Our property was valued at $69,000 before, now at $98,000 as of 1/1/2011, in the midst of a flat market. We had a real estate agent appraise it for sale and came up with around $80,000 in June 2015. This is high-way robbery by Mecklenburg Cty to be assessing on $98,000 4 years back. Our counter evaluation with supporting documentation was rejected, without any explanation by the county. I asked for supporting documentation to support their outrageous value, but no response of course. This isn't any better than Russian government tactics under Putin. Isn't there a class-action lawsuit we can join to demand full accountability from the county?
The 'value' of the property now and in June of 2015 has no bearing on the 2011 tax valuation. The only way to fight the 2011 tax valuation is to use data from before 1-01-2011 to prove a lower value.
Reply With Quote Quick reply to this message
 
Old 07-06-2015, 10:48 AM
 
Location: Charlotte, NC
246 posts, read 502,284 times
Reputation: 160
We just put our house on the market and found out that our house is 300 sq ft smaller than what is listed on the county website. Should we bother challenging our revaluation on this basis?
Reply With Quote Quick reply to this message
 
Old 07-06-2015, 01:07 PM
 
23,851 posts, read 19,802,302 times
Reputation: 9381
Why refund money? Why not give a credit towards future property taxes and limit the refunds to only those who do not own the subject property any longer? Instead of the state/municipalities being on the hook financially to refund this money, let the banks handle it through the federally required escrow analysis and let people opt in for a refund, otherwise let it be a tax credit.
Reply With Quote Quick reply to this message
 
Old 12-16-2016, 04:21 AM
 
1 posts, read 322 times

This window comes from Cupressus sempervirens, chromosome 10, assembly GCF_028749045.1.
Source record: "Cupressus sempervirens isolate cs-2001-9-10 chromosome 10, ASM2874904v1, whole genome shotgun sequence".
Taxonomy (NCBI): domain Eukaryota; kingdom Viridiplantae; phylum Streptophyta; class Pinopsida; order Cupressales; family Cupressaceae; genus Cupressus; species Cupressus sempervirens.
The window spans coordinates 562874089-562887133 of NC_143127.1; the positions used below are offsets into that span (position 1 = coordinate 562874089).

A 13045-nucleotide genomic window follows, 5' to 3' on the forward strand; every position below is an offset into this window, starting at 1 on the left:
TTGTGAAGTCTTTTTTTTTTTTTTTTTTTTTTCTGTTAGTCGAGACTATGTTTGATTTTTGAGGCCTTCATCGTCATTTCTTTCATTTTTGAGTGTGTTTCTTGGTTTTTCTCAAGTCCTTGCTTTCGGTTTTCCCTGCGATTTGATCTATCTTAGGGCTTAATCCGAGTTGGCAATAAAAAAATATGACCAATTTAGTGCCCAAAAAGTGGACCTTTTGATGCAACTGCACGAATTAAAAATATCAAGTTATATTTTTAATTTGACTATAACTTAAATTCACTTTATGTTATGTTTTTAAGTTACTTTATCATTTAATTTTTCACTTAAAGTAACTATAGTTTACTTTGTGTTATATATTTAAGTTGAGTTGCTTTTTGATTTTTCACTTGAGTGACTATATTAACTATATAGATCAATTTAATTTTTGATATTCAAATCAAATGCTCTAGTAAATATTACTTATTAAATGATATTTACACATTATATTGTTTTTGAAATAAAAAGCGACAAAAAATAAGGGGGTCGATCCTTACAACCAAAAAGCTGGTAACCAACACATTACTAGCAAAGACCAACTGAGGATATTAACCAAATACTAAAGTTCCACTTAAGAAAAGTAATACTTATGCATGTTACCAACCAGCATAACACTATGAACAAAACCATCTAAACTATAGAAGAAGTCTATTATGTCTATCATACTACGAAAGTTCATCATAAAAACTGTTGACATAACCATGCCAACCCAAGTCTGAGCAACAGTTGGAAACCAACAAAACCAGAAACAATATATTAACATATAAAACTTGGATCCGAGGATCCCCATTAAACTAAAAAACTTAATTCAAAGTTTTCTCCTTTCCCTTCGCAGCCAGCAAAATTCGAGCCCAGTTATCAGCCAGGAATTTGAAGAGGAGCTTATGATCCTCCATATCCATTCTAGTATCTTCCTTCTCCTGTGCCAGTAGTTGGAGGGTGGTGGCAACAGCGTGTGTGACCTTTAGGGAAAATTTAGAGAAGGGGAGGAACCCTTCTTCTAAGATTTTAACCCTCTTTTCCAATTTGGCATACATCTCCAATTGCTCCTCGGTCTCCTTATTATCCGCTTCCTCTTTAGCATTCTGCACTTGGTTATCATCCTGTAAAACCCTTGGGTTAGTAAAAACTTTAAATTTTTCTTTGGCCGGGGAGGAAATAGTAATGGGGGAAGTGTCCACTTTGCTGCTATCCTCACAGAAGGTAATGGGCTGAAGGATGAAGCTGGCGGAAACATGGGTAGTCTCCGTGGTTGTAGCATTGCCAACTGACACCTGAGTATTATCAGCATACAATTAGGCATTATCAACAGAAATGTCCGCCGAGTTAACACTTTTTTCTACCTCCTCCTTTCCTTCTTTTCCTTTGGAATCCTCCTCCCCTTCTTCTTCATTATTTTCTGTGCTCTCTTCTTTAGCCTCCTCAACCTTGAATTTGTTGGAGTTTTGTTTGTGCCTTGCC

Reputation: 10
I sold my property back on 1/31/2014 and recently got 4 tax bills for increases due to the reevaulation. Meanwhile, back in 2011 they dropped my property value by almost $40k but now they are saying the land is worth more. Seriously? I received the bills in November of this year and they are due January 2017. I filed my appeals but I am curious if there is a class action lawsuit against them for this issue? I moved out of the state back in 2011 due to the economic downturn and couldn't sell my house until 2014 but still maintained it and paid the taxes on time. Now, because I bought a home they suddendly send me bills?
Reply With Quote Quick reply to this message
Please register to post and access all features of our very popular forum. It is free and quick. Over $68,000 in prizes has already been given out to active posters on our forum. Additional giveaways are planned.

Detailed information about all U.S. cities, counties, and zip codes on our site: City-data.com.


Reply
Please update this thread with any new information or opinions. This open thread is still read by thousands of people, so we encourage all additional points of view.

Quick Reply
Message:



Over $104,000 in prizes was already given out to active posters on our forum and additional giveaways are planned!

Go Back   City-Data Forum > U.S. Forums > North Carolina > Charlotte
Similar Threads
View detailed profiles of:
Follow City-Data.com founder on our Forum or

All times are GMT -6. The time now is 11:24 AM.

2005-2019, Advameg, Inc. · Please obey Forum Rules · Terms of Use and Privacy Policy · Bug Bounty

City-Data.com - Archive 1, 2, 3, 4, 5, 6, 7, 8, 9, 10, 11, 12, 13, 14, 15, 16, 17, 18, 19, 20, 21, 22, 23, 24, 25, 26, 27, 28, 29, 30, 31, 32, 33, 34, 35 - Top